I've built a state-variable filter, to this schematic:

state variable

R6 and R7 are a dual gang potentiometer (with the 3rd terminal unconnected, so variable resistor), and R2 is a single gang potentiometer (again as a variable resistor). R6/7 controls the filter cutoff and R2 the Q-factor.

To a certain extent it works as expected (as my analysis expected), however, when I bring the potentiometer to the position such that R6 and R7 are zero, the circuit starts behaving as a square wave oscillator, with R2 controlling the frequency.

I understand that my analysis breaks down when R6/7 = 0 - I end up with the cutoff frequency being infinite because I'm dividing by zero, but can anybody explain why the circuit starts oscillating? Why is it a square wave, and can I mathematically work out the frequency?

Also, simulating the circuit doesn't (at least for me) end up with it acting as an oscillator

  • 1
    \$\begingroup\$ Because the phase shift is not an integral multiple of 360°. \$\endgroup\$ Aug 14, 2015 at 17:23
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    \$\begingroup\$ Check out Barkhausen criteria \$\endgroup\$ Aug 14, 2015 at 17:26
  • \$\begingroup\$ @IgnacioVazquez-Abrams Barkhausen criteria states it will oscillate when it IS a multiple of 360? \$\endgroup\$
    – ACarter
    Aug 14, 2015 at 17:31

1 Answer 1


When you make R6 and R7 equal to zero ohms the whole circuit operates under conditions that are not "normal" and not predefined. As you have seen the circuit behaves like a Schmitt trigger oscillator (relaxation principle), however without determined frequency.

But you can easily transfer the circuit into a sinusoidal oscillator if you remove the negative feedback and its damping properties: Remove R3. In this case, you have one of the classical oscillator topologies fulfilling the Barkhausen condition.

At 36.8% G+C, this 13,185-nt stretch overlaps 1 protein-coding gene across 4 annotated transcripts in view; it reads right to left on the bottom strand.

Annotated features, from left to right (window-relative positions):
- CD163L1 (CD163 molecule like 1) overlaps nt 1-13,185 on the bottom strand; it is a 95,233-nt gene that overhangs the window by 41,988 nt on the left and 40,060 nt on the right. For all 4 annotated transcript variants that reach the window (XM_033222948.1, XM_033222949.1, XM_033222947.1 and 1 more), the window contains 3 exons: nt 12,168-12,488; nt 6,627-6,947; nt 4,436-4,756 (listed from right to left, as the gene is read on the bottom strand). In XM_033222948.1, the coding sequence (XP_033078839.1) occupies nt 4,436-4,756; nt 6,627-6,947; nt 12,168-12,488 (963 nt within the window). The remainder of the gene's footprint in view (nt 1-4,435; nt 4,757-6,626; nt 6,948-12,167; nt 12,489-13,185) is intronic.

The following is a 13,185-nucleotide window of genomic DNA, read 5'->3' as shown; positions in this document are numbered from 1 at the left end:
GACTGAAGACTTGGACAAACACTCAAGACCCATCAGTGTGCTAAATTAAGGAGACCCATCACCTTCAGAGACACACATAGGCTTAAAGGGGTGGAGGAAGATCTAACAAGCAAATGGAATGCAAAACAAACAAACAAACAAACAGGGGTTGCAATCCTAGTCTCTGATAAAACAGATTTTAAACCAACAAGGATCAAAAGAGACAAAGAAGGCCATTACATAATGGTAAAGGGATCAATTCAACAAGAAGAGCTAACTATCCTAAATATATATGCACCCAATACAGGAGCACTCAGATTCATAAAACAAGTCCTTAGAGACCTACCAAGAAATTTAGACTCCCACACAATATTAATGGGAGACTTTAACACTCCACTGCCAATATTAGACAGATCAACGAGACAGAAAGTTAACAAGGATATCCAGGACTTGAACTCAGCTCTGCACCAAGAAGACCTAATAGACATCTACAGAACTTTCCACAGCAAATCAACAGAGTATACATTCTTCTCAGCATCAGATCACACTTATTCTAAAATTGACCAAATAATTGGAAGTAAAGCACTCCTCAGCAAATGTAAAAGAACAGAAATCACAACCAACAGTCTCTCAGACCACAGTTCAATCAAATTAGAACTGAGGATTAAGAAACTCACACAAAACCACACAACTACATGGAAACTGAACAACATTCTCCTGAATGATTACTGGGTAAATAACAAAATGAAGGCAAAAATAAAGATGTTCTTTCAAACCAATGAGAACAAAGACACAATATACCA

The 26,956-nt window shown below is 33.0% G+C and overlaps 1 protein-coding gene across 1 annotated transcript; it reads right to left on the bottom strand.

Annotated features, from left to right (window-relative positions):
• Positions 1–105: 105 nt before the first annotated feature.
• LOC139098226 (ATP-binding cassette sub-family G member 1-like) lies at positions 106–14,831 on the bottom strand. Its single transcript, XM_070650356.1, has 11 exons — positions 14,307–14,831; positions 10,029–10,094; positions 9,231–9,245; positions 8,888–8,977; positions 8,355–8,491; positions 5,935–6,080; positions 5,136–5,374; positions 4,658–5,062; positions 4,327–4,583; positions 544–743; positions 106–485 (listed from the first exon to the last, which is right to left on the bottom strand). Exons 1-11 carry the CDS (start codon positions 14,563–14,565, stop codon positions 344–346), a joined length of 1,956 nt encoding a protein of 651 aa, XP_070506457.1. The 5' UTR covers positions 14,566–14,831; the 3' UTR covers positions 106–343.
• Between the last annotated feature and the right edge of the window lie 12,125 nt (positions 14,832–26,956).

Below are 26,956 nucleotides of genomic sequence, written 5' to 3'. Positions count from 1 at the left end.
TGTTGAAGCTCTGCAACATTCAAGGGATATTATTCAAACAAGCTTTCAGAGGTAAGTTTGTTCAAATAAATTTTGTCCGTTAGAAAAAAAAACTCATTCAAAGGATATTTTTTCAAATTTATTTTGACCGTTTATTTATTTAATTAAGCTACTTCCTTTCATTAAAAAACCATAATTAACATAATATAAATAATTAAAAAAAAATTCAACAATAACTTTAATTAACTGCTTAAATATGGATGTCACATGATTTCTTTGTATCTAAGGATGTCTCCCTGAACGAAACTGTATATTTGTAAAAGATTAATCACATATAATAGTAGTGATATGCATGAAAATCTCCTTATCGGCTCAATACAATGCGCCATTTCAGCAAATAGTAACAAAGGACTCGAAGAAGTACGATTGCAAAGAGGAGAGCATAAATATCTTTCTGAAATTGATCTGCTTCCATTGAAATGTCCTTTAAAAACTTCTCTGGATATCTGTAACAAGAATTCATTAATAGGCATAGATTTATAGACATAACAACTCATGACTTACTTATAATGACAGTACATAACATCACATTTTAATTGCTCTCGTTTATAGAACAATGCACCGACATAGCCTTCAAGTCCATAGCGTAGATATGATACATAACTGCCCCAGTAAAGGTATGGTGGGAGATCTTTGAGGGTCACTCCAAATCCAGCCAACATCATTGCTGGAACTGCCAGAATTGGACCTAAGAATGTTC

UPDATE: The oscillation frequency is wo=1/SQRT(R6C1*R7C2). This oscillator structure is - for my opinion - one of the most interesting oscillator principles because it does not need any additional amplitude limiting circuitry (in case T1=R6C1 is NOT equal to T2=R7C2). For unequal time constants only one of both integrator stages is limited (supply rail) - and the other integrator block provides a rather good sinusoidal signal.

(By the way: It is not self-explaining why the oscillation frequency is at 1/SQRT(T1T2). That is another point worth to discuss.)

  • \$\begingroup\$ I don't think the oscillation frequency can be that, because the frequency changes when I change R2. That's the cutoff frequency, but the oscillation I get is not at the cutoff frequency \$\endgroup\$
    – ACarter
    Aug 14, 2015 at 20:03
  • \$\begingroup\$ If you remove R3, the resistor R2 has no influence on the loop gain and it cannot have any influence on the oscillation frequency. It can be set to zero. More than that, R1 can (and should) be removed as well. That means: The whole circuit consists of two integrator stages and one inverter (gain A=-R5/R4). In most cases A=-1 with R5=R4. Note that the given formula for wo applies to A=-1 only. For other values we have under the SQRT (T1*T2*|A|). This allows easy control of the oscillation frequency. \$\endgroup\$
    – LvW
    Aug 15, 2015 at 7:58

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